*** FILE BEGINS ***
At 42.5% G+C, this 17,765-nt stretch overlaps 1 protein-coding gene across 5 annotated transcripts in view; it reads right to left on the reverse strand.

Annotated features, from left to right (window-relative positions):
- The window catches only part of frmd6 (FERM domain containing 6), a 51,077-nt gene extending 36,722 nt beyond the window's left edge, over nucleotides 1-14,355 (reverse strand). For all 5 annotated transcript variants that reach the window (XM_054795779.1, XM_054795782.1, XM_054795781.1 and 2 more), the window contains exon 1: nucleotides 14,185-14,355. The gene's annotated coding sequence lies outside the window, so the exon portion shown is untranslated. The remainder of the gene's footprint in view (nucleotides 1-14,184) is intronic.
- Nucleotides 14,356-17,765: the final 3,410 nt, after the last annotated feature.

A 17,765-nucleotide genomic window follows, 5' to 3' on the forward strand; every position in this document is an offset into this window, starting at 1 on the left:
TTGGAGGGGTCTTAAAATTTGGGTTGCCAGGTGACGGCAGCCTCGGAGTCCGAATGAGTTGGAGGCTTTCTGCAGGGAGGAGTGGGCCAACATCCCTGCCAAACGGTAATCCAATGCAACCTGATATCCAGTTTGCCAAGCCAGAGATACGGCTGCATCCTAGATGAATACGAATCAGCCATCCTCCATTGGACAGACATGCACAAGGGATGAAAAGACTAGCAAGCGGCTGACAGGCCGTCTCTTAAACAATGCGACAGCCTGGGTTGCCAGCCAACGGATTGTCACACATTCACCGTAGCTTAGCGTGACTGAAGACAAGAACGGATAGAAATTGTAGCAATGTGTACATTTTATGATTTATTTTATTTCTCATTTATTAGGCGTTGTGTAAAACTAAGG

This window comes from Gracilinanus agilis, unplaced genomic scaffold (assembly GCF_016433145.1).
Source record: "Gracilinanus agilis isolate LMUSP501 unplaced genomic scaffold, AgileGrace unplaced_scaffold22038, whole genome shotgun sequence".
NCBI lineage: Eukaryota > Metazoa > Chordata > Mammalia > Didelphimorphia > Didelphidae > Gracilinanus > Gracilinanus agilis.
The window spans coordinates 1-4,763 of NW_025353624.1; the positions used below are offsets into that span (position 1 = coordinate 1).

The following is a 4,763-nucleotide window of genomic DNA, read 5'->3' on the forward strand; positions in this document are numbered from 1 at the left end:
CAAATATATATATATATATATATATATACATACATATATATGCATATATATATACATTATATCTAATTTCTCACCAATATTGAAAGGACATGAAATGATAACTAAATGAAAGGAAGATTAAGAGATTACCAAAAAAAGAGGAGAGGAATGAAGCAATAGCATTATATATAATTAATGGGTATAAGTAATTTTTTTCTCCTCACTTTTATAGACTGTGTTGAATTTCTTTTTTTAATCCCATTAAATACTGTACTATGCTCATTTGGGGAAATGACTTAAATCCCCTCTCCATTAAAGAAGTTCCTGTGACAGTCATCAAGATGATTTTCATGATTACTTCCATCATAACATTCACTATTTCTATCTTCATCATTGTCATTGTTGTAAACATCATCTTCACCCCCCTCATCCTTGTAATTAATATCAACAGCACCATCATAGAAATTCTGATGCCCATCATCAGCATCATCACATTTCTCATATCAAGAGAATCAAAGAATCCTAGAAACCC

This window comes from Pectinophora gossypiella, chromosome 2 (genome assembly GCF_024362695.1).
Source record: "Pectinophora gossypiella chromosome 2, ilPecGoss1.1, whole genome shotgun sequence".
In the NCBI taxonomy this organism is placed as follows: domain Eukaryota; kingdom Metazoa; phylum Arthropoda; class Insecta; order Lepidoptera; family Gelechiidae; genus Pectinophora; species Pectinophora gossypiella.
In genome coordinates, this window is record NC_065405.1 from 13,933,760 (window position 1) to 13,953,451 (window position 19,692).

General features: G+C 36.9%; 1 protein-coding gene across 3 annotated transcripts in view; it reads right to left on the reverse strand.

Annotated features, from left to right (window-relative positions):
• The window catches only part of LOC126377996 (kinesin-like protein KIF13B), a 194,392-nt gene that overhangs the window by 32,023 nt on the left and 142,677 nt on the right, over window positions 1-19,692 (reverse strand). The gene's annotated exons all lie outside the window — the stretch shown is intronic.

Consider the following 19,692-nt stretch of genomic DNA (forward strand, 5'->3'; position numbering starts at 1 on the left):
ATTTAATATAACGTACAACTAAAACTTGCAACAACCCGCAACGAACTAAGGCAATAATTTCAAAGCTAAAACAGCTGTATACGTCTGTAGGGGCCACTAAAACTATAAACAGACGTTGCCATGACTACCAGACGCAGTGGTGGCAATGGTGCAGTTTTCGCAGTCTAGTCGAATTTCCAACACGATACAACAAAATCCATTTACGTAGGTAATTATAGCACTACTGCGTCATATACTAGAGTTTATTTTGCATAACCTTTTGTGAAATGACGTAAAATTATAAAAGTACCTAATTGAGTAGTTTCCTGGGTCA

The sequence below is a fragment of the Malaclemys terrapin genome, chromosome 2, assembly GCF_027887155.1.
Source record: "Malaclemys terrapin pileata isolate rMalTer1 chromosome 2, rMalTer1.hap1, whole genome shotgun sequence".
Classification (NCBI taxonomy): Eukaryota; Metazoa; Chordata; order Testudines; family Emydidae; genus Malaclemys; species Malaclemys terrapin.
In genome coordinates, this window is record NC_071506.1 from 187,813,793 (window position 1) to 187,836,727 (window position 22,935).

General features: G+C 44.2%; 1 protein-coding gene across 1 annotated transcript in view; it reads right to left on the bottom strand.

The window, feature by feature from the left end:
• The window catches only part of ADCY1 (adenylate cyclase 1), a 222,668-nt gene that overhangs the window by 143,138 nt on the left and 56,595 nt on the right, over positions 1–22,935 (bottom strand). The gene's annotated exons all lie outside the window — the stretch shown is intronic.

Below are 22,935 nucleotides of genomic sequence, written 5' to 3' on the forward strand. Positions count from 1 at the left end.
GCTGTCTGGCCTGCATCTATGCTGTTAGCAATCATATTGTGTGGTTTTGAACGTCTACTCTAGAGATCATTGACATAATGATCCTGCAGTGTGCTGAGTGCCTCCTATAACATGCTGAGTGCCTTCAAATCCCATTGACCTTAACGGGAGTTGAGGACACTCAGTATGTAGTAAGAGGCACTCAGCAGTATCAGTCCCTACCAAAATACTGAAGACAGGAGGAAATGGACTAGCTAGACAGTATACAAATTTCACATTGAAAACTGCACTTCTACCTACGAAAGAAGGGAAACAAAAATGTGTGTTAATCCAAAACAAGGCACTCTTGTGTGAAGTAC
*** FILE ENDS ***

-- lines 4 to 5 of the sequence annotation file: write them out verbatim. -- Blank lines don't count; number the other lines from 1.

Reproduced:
- Nucleotides 14,356-17,765: the final 3,410 nt, after the last annotated feature.

A 17,765-nucleotide genomic window follows, 5' to 3' on the forward strand; every position in this document is an offset into this window, starting at 1 on the left: